An article in the Washington Post,”Scientists solve the mystery of where feathers, fur and scales come from,” describes recent work reported in Science Advances that solves a longstanding puzzle regarding the first stages in the development of reptile scales.
It has been known for many years that mammals’ hairs and birds’ feathers both develop from small accumulations of cells in the skin, scattered all over the body, known as placodes. One of the key genes involved in initiating their development is called EDA. Of course, although their development commences in what are homologous structures, the subsequent developmental pathways leading to hair and feathers are very different, resulting in two skin appendages of very different design.
As mammals and birds share a common ancestor with reptiles, the puzzle has been why no placodes had been found in reptiles. The absence of placodes in reptiles was an anomaly, implying that reptile scales were non-homologous to hair and feathers. However, as the Science Advances paper reports, it turns out that reptiles do have placodes after all and that scales do develop from the same homologous structures and are indeed homologous to hairs and feathers.
The researchers studied a lizard, a bearded dragon, in which scales failed to develop. They found that the lizard had a mutant form of the EDA gene — again, the same gene that initiates the development of placodes in birds and mammals. This prompted them to look again, more carefully than before, for placodes in reptile embryos. As expected, they were able to show that placodes were indeed present and the development of scales does start from the same collections of cells as do hair and feathers. They rightly infer that the three appendages are derived from homologous structures.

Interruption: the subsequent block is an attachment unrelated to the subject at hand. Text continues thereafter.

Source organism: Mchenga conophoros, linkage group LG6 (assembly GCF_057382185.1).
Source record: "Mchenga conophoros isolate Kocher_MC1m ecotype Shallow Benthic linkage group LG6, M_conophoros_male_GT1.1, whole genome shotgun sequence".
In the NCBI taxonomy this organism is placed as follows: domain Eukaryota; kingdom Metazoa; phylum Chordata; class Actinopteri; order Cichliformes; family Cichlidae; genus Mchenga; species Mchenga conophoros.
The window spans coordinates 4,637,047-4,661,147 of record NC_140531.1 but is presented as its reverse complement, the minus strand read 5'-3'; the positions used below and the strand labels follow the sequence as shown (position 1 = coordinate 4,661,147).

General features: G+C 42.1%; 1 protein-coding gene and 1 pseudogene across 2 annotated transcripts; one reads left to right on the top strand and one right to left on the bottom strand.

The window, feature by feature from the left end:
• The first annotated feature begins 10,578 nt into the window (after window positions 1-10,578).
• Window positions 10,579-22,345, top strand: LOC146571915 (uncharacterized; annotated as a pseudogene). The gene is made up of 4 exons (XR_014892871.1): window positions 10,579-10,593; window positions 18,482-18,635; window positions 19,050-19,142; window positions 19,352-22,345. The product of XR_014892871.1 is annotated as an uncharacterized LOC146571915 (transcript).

Of course just because the starting cell condensations are homologous, it does not follow that the causal factors involved in the subsequent development of the three very different appendages is in any way similar or homologous. The developmental trajectories of these three appendages diverge markedly after the “placode stage” and the factors responsible for their divergent evolution remain to be identified.
What role did selection play? Was their origin slow or saltational? What was the role of internal constraints? To date, no one knows the answers to these key questions.
Moreover the origin of the homologs, the “starting points” or ground plans themselves, poses intriguing questions. How important was selection in the origin of the placodes and their scattering over the body surface? How much was due to emergent internal factors, and how much to external imposition by natural selection?
It is difficult to imagine that the placodes were gained one by one until they covered the body surface. What would be the selective advantage of one placode, and indeed what would be the selective advantage of cell condensations of this sort before the developmental trajectory leading to fur, feathers, and scales was in place?
Divergent developmental pathways from homologous starting points is a universal phenomenon in evolution. One well-known case is the development of the various classes of vertebrates: fishes, amphibians, mammals, and birds. These all pass through a homologous stage during early embryogenesis (the phylotypic stage) when their embryos are very similar. Judging by the evidence reported in the paper, the same is also true of the three skin appendages.
One thing is clear. The discovery that the three appendages develop from a similar starting structure — a placode — may solve the problem of where fur, feathers, and scales “come from.” However, the question of how they subsequently diversified is as mysterious as ever.